The issue wraps with a scene involving the FBI, SHIELD and the New Avengers all in hot debate over the reports coming in about Jennifer Kale’s disappearance.
The entity that is possessing Victoria Hand leaves her for the superior form of Captain (Ms.) Marvel and the last thing we see is what is supposed to be a menacing, grinning look on the countenance of Capt. Marvel, but it looks more like (as a friend of mine referred to it) a really bad portrait drawn by a 10 year old, of his mom.  LOL!

Obviously, it is evident to everyone that this possessing spirit is Daniel Drumm, the brother of Jericho Drumm – out to take revenge on the team for the death of his brother during the whole “Agamotto” mess (all you need to know about that [HERE].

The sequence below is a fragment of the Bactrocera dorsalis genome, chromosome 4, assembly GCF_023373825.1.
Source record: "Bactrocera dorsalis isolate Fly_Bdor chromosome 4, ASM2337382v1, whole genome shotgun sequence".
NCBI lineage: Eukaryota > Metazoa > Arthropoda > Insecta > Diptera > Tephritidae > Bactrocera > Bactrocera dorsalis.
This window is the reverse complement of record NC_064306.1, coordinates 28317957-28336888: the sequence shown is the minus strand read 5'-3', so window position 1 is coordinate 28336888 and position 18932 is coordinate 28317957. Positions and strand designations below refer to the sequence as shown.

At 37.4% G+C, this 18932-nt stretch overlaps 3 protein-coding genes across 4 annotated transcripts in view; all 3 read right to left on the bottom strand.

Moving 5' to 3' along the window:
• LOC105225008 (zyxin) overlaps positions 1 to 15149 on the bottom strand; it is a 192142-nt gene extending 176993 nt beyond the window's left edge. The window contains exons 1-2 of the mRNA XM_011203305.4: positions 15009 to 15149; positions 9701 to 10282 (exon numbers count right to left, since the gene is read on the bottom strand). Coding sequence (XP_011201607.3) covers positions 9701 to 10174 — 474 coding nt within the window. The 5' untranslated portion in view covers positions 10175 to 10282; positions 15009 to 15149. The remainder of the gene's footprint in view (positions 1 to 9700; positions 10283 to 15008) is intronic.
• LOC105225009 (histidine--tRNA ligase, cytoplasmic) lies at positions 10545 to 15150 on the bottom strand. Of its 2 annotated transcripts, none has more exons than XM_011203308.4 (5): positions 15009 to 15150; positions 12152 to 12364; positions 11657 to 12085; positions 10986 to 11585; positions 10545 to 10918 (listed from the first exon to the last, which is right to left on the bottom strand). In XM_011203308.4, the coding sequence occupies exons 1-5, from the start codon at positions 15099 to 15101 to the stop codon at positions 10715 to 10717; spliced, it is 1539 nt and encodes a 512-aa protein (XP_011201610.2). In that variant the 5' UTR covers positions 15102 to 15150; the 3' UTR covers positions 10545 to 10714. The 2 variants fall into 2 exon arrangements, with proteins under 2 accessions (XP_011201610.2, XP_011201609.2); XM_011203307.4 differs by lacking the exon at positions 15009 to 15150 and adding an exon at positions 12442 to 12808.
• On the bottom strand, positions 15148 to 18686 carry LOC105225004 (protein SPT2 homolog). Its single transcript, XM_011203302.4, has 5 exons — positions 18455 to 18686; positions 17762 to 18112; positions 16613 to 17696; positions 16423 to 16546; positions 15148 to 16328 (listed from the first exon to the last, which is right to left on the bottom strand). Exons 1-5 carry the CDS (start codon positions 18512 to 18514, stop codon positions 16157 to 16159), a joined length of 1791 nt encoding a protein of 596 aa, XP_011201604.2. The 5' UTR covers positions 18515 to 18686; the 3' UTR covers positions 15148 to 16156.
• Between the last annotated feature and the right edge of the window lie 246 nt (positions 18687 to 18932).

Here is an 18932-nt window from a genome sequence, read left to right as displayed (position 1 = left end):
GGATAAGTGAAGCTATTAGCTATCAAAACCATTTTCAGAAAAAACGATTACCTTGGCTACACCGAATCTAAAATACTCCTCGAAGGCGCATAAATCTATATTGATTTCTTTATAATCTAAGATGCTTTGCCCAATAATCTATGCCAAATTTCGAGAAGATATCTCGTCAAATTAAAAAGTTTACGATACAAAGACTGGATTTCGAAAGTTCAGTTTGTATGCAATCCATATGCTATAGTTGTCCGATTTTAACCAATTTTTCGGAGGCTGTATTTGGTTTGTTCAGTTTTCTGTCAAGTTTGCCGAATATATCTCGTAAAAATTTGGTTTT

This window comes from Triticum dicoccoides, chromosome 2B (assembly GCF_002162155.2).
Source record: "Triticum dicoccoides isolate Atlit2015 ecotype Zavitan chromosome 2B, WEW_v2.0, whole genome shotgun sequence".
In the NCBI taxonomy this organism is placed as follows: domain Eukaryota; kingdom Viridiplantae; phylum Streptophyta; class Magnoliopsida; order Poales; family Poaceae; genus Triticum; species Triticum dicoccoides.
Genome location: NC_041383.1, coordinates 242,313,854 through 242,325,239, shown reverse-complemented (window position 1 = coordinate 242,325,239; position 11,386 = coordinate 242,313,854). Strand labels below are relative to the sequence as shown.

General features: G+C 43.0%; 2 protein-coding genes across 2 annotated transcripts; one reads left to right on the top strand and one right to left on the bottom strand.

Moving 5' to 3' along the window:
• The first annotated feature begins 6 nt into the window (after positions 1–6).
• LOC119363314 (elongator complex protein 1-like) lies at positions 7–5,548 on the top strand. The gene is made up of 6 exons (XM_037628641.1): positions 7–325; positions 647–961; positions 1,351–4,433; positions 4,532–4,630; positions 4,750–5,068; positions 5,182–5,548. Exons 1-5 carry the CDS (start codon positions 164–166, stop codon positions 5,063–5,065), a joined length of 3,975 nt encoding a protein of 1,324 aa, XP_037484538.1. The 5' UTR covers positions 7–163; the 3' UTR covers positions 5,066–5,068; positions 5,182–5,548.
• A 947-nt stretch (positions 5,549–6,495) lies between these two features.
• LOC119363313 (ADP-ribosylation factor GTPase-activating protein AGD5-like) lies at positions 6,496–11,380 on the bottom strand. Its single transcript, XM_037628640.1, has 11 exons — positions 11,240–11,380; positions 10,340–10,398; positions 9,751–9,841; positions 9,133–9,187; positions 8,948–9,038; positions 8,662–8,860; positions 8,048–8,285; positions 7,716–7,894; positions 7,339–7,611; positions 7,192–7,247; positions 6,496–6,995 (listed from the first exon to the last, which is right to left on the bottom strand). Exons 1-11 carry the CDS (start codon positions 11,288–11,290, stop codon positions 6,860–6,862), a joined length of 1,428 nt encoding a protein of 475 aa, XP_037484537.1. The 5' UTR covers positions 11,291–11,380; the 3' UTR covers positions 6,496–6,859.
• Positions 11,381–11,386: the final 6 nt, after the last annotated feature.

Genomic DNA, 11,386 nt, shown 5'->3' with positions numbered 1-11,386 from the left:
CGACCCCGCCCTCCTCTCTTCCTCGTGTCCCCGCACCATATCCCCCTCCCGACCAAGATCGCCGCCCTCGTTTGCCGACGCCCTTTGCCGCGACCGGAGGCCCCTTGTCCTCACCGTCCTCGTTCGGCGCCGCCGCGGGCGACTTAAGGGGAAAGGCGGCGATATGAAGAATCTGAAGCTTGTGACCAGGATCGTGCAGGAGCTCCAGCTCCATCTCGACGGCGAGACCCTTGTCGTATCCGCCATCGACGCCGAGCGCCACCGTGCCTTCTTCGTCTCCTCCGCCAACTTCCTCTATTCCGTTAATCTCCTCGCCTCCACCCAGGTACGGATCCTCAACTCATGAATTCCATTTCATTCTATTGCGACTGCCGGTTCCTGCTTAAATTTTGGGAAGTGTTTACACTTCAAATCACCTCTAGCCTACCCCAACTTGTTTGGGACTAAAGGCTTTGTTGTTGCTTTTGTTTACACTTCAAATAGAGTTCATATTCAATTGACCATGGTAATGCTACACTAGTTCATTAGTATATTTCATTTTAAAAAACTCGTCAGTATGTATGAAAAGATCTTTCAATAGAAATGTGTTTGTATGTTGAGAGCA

Come back to read the review of the next issue [HERE].

Thursday, November 22, 2012

DO's and DON'T's for a HAPPY THANKSGIVING 2012!

To help ensure that everyone has a truly
this year, I thought I'd offer a few DO's & DON'T's as to how to go about it - as exemplified by some of my favorite Marvel Comics characters.

First off; remember that while it might be traditional to have a roast turkey (or other such fowl), it isn't necessary.
Perhaps some TOFUrkey as a tasty and humane alternative.
That roast bird might be someone you know.

Howard The (roast) Duck.
"Waugh!" indeed.

I know the recipe says to "dress" the bird, but I don't think the hat and tie were really what they meant.


Also, when preparing for visitors or if you are visiting others, remember to dress your best and offer to help set the table. Perhaps bring a centerpiece. And try not to drink too much. Drunkenness is not attractive.